At the time of writing Mr. Ferrer has not been accused of participation in any of the acts that law enforcement officers claim to have found advertised on the web site, nor is he assumed to have been aware of them in any form besides his role as site provider. The ads in question were generated by individual users, and Mr. Ferrer is said to have participated only by providing a web site on which the ads could be placed and taking money for the ad space. The affidavit against Mr. Ferrer states that a preponderance of the advertising revenue on the web site he operated came from acts the state of California has characterized as prostitution, and therefore Mr. Ferrer can be indicted for the crime of “pimping.”
Ferrer allegedly knew that victims of sex trafficking — sometimes girls under the age of 16 — were being listed on his site, according to California court documents. The documents also state that the company made almost all of its revenue from adult services advertisements.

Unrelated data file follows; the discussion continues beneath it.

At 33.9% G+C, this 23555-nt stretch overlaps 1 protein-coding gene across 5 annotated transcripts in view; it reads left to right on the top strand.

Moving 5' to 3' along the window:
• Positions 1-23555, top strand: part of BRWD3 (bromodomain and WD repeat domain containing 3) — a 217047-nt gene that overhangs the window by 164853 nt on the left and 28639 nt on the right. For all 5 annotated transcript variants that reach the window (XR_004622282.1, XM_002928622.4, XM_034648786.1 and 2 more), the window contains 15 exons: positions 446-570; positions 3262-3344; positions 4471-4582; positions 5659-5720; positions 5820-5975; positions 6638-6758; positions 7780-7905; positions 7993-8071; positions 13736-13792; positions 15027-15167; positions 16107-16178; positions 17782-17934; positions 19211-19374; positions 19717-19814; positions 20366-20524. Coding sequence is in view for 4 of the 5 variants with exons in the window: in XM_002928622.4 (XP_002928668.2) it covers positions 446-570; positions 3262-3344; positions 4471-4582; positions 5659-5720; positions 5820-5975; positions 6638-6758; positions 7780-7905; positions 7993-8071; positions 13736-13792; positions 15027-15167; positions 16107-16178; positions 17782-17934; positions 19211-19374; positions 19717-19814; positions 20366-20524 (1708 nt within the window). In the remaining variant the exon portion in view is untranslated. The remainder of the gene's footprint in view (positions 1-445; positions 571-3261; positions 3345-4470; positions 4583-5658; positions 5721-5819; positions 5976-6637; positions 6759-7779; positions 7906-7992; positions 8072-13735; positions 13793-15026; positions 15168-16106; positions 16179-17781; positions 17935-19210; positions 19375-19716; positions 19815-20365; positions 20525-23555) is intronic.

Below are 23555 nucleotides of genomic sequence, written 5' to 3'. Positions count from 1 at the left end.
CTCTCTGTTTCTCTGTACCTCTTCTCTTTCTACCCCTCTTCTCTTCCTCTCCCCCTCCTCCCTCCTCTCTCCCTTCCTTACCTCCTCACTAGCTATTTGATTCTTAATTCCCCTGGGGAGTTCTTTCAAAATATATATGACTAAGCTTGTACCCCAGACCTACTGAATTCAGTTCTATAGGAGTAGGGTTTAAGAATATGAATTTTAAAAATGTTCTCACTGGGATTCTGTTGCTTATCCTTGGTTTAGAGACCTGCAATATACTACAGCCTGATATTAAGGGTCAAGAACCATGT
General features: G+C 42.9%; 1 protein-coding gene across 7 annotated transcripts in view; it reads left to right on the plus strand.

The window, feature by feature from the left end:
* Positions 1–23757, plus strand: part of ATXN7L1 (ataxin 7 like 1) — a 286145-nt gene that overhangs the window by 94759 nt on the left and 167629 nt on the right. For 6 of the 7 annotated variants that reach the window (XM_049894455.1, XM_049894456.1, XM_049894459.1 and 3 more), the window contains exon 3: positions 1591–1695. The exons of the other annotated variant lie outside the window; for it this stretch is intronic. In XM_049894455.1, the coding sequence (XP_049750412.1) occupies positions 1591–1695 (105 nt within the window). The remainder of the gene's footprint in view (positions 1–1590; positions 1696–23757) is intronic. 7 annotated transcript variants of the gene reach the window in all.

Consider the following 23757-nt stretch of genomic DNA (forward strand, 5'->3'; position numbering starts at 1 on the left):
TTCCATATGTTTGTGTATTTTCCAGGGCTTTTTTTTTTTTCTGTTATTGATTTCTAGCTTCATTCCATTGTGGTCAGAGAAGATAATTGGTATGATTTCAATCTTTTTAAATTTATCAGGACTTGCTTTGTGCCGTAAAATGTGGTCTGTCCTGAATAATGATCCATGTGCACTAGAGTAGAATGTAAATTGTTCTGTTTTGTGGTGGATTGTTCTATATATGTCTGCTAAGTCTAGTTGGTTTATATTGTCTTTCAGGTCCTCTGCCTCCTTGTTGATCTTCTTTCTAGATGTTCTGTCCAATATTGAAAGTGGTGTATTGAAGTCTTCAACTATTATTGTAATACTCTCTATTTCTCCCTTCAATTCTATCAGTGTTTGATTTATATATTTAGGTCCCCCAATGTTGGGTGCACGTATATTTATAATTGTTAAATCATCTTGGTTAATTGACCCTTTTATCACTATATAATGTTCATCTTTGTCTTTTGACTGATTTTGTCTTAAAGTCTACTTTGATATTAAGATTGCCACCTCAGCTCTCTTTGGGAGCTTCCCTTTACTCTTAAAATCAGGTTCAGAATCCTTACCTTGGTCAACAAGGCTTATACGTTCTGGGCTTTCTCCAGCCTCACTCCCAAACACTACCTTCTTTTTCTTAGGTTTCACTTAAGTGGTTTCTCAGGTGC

The precise legal justification for the indictment only hints at the scope of AG Paxton’s allegations against Mr. Ferrer and the website. The Attorney General emphasized his belief that sexual slavery was common in America and Backpages.com bears direct responsibility for the perpetration of this terrible injustice. The escort ads in Backpages.com have been singled out for their alleged participation in the international sex slave trade, and the website itself was characterized as “sinister.” AG Paxton also speculated as to the fate of those who fall into the clutches the international slave trade before asserting his duty to prevent such web sites from operating in the state of Texas.
Mr. Ferrer remained in custody at the time of writing.